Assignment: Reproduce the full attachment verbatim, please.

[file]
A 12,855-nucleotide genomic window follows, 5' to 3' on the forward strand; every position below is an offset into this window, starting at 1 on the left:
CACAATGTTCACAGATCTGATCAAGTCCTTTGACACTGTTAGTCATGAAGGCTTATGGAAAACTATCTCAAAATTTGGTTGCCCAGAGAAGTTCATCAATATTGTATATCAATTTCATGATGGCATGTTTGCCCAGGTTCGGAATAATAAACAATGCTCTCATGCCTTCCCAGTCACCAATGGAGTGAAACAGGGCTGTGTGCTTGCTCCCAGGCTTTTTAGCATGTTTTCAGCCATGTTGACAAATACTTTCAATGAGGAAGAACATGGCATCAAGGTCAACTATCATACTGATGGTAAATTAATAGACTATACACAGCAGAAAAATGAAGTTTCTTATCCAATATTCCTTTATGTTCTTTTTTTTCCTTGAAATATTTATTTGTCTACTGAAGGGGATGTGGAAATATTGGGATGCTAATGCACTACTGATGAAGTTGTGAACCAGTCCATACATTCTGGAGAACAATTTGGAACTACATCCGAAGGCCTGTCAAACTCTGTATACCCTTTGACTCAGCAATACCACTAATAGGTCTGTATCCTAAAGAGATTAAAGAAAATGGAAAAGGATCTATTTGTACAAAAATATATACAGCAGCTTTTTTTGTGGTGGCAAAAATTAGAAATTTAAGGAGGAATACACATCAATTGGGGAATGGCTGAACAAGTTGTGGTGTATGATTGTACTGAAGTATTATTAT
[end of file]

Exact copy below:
A 12,855-nucleotide genomic window follows, 5' to 3' on the forward strand; every position below is an offset into this window, starting at 1 on the left:
CACAATGTTCACAGATCTGATCAAGTCCTTTGACACTGTTAGTCATGAAGGCTTATGGAAAACTATCTCAAAATTTGGTTGCCCAGAGAAGTTCATCAATATTGTATATCAATTTCATGATGGCATGTTTGCCCAGGTTCGGAATAATAAACAATGCTCTCATGCCTTCCCAGTCACCAATGGAGTGAAACAGGGCTGTGTGCTTGCTCCCAGGCTTTTTAGCATGTTTTCAGCCATGTTGACAAATACTTTCAATGAGGAAGAACATGGCATCAAGGTCAACTATCATACTGATGGTAAATTAATAGACTATACACAGCAGAAAAATGAAGTTTCTTATCCAATATTCCTTTATGTTCTTTTTTTTCCTTGAAATATTTATTTGTCTACTGAAGGGGATGTGGAAATATTGGGATGCTAATGCACTACTGATGAAGTTGTGAACCAGTCCATACATTCTGGAGAACAATTTGGAACTACATCCGAAGGCCTGTCAAACTCTGTATACCCTTTGACTCAGCAATACCACTAATAGGTCTGTATCCTAAAGAGATTAAAGAAAATGGAAAAGGATCTATTTGTACAAAAATATATACAGCAGCTTTTTTTGTGGTGGCAAAAATTAGAAATTTAAGGAGGAATACACATCAATTGGGGAATGGCTGAACAAGTTGTGGTGTATGATTGTACTGAAGTATTATTAT